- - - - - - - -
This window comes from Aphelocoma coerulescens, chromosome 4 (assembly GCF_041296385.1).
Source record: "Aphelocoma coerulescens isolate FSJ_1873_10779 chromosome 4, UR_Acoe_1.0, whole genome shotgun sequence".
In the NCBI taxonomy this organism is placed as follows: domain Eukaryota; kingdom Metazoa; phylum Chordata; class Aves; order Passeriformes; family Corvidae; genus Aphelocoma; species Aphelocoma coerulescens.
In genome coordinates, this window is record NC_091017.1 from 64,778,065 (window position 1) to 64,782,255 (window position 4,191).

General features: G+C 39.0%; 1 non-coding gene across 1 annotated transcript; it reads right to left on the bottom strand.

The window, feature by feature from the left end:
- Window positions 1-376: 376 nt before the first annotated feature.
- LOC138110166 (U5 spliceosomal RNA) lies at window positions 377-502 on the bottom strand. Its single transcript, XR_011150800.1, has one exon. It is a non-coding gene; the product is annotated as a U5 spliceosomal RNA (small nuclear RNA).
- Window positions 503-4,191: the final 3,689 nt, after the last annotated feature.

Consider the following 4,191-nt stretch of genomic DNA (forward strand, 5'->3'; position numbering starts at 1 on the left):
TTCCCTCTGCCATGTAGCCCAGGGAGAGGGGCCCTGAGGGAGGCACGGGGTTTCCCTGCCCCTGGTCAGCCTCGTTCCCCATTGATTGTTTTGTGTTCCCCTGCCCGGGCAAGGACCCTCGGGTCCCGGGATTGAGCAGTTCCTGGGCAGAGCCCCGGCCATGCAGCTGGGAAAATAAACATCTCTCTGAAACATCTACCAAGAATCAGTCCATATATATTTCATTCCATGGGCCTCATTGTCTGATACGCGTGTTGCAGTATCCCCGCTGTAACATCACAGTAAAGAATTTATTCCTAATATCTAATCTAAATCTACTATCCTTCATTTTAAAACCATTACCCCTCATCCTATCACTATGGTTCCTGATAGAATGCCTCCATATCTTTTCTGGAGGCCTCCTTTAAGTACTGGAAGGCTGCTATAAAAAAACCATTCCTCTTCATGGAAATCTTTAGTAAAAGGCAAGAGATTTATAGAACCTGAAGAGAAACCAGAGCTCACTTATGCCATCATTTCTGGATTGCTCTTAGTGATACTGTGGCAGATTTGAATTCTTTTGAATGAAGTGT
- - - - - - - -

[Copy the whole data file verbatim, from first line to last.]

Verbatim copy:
This window comes from Aphelocoma coerulescens, chromosome 4 (assembly GCF_041296385.1).
Source record: "Aphelocoma coerulescens isolate FSJ_1873_10779 chromosome 4, UR_Acoe_1.0, whole genome shotgun sequence".
In the NCBI taxonomy this organism is placed as follows: domain Eukaryota; kingdom Metazoa; phylum Chordata; class Aves; order Passeriformes; family Corvidae; genus Aphelocoma; species Aphelocoma coerulescens.
In genome coordinates, this window is record NC_091017.1 from 64,778,065 (window position 1) to 64,782,255 (window position 4,191).

General features: G+C 39.0%; 1 non-coding gene across 1 annotated transcript; it reads right to left on the bottom strand.

The window, feature by feature from the left end:
- Window positions 1-376: 376 nt before the first annotated feature.
- LOC138110166 (U5 spliceosomal RNA) lies at window positions 377-502 on the bottom strand. Its single transcript, XR_011150800.1, has one exon. It is a non-coding gene; the product is annotated as a U5 spliceosomal RNA (small nuclear RNA).
- Window positions 503-4,191: the final 3,689 nt, after the last annotated feature.

Consider the following 4,191-nt stretch of genomic DNA (forward strand, 5'->3'; position numbering starts at 1 on the left):
TTCCCTCTGCCATGTAGCCCAGGGAGAGGGGCCCTGAGGGAGGCACGGGGTTTCCCTGCCCCTGGTCAGCCTCGTTCCCCATTGATTGTTTTGTGTTCCCCTGCCCGGGCAAGGACCCTCGGGTCCCGGGATTGAGCAGTTCCTGGGCAGAGCCCCGGCCATGCAGCTGGGAAAATAAACATCTCTCTGAAACATCTACCAAGAATCAGTCCATATATATTTCATTCCATGGGCCTCATTGTCTGATACGCGTGTTGCAGTATCCCCGCTGTAACATCACAGTAAAGAATTTATTCCTAATATCTAATCTAAATCTACTATCCTTCATTTTAAAACCATTACCCCTCATCCTATCACTATGGTTCCTGATAGAATGCCTCCATATCTTTTCTGGAGGCCTCCTTTAAGTACTGGAAGGCTGCTATAAAAAAACCATTCCTCTTCATGGAAATCTTTAGTAAAAGGCAAGAGATTTATAGAACCTGAAGAGAAACCAGAGCTCACTTATGCCATCATTTCTGGATTGCTCTTAGTGATACTGTGGCAGATTTGAATTCTTTTGAATGAAGTGT